Making connections that are meaningful requires some effort on your part. Find out how creating affinity, establishing common ground, and avoiding the word “but” can help you network and create relationships.
Commit to Making Connections With People Around You
The time and date are set. You made sure you arrived early because you wanted to do everything you could to make a good first impression. It’s your favorite “after-work” haunt so you’ll feel right at home.
You’ve rehearsed your intro, keeping things light and hopefully funny, but you’re anticipating the words that’ll give you an opportunity to really get the conversation going. At the end of the day, though, you just hope you like them and they like you.
Sounds like going out on a first date, yes? My partner and I “date” as much as we can, but a first date has been so long for me I’m not sure I’m the guy you want dating advice from!
I do know something about creating great first impressions with potential clients or business partners. Just like any other human connection, there are things we can do to give ourselves a chance of making a great impression and set ourselves up to get what we’re looking for.
Tips for Making a Great First Impression
1. Most of the top marketers in the world hardly ever talk about product! They talk to get people to like them, so when the moment comes the selling is easier.
2. The one thing that’s critical for everything in life—not just in negotiations but in making connections with anyone—is to create affinity. Affinity is closeness, warmth, and likability. People generally act based on emotion (something to remember when marketing!), and then they justify their decisions with logic.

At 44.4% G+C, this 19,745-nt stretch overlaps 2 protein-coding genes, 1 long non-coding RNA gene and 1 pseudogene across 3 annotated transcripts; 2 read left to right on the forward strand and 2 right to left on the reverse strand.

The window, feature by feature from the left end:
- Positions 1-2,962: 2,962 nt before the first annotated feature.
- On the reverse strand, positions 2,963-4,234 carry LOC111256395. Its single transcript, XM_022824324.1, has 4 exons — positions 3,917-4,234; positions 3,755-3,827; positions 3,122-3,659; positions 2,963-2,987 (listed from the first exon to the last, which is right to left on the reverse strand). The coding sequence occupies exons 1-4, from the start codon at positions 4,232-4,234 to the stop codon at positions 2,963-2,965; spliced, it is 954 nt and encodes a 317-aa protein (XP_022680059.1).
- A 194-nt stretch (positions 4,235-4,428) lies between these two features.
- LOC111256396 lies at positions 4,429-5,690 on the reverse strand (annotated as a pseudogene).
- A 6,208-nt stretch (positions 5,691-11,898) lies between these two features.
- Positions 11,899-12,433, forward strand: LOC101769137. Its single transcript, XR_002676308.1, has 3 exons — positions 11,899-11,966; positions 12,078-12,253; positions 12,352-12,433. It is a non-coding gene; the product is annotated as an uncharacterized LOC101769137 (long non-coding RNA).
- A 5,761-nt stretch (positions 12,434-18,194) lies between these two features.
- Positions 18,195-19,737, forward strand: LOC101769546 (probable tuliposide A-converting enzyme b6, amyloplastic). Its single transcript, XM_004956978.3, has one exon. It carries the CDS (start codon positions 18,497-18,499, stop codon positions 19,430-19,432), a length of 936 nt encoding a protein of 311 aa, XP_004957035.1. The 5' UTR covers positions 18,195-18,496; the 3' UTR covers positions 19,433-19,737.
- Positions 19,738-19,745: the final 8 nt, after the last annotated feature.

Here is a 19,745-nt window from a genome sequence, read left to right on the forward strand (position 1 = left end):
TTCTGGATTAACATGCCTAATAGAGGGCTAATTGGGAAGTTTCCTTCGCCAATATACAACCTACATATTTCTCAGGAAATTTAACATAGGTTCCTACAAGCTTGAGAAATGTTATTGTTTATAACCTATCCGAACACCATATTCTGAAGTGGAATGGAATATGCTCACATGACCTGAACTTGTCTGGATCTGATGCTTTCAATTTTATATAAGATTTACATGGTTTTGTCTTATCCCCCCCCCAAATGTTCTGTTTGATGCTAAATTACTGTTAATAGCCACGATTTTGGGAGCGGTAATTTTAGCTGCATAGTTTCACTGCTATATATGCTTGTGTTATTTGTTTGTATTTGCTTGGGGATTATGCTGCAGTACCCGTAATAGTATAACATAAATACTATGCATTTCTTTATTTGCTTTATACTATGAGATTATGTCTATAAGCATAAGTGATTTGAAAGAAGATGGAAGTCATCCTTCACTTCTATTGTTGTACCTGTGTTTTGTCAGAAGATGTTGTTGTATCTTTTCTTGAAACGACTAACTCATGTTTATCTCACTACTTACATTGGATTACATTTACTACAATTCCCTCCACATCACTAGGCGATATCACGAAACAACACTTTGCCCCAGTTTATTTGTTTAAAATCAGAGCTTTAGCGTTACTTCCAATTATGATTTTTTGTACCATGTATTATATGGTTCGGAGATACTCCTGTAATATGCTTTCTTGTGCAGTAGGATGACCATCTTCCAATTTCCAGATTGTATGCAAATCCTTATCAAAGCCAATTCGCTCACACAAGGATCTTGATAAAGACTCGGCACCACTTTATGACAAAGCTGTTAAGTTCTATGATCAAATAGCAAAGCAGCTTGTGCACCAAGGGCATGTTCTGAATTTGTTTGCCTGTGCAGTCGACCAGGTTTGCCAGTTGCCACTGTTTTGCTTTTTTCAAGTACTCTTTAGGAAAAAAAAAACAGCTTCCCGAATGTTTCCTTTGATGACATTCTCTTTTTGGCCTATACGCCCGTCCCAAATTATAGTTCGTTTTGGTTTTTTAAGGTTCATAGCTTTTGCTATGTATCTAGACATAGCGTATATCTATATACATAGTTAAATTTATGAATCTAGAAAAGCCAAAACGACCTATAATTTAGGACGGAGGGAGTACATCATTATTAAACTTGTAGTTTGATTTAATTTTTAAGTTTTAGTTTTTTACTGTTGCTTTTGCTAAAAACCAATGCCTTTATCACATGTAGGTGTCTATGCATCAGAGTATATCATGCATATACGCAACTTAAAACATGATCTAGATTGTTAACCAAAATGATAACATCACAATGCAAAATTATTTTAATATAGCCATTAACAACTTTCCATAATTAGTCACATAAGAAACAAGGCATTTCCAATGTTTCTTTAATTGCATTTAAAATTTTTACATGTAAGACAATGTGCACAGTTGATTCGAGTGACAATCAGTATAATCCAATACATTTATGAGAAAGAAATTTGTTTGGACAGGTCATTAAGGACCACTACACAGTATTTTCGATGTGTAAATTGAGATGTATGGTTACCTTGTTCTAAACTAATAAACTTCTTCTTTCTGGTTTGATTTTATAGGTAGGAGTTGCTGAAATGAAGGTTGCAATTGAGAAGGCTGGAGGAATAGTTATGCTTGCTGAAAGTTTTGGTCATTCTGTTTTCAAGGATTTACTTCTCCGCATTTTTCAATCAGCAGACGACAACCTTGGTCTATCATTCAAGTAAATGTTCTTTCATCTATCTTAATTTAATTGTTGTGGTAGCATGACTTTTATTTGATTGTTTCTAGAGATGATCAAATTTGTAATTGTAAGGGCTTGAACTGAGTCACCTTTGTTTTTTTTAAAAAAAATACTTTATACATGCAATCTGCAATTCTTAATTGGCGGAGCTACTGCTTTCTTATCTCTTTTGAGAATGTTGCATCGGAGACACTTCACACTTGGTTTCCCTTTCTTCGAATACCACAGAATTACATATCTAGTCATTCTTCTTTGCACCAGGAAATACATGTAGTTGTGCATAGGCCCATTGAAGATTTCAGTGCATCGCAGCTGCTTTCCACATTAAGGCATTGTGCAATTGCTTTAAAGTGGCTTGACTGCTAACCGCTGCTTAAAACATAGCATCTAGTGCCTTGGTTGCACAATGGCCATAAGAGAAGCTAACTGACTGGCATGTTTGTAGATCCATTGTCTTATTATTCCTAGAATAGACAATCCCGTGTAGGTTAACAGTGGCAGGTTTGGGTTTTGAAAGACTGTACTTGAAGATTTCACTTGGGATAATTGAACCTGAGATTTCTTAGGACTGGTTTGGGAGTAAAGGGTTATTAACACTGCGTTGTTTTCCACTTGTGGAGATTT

In other words, people will usually give a much better opportunity to someone they like.
I’m not talking about flattering and butt-kissing. That’s fake affinity. More than likely most people will sniff that out and get turned off quickly. Genuine affinity means genuinely intending to make an honest and real connection with the other person.
3. We do it all the time and probably don’t think about it much: finding something in common. I’m like you is another way of saying I like you. Take this to another level by stating your intention for a win-win situation early and often. It’s as simple as saying something like, “I want to make sure this works for you.”
4. Also, think about how disempowering the word “but” can be in a conversation. Think about what it feels like when you are trying to get your point of view across to someone, and they respond by saying, “Yeah, but …” It’s as if everything you just said was negated. It stings. Avoid “buts”.
These things work great for when you’re trying to convince your partner to see the movie you want to see, or get your kids to eat their vegetables, or get a vendor to give you the pricing you’re looking for.
There is another level to this, though, a spiritual warrior component. Your intention has to be genuine caring for what the other person wants, and the focus and confidence to know that you can create the win-win. How Zen can you get?
Over the next week or so, use due discretion and try making connections with strangers if the moment is appropriate. You don’t have to try to “get” something from them. Just create affinity. Use phrases that show you understand. If you disagree, make your point without saying “but”. Do this with people that you know! Let us know what happens!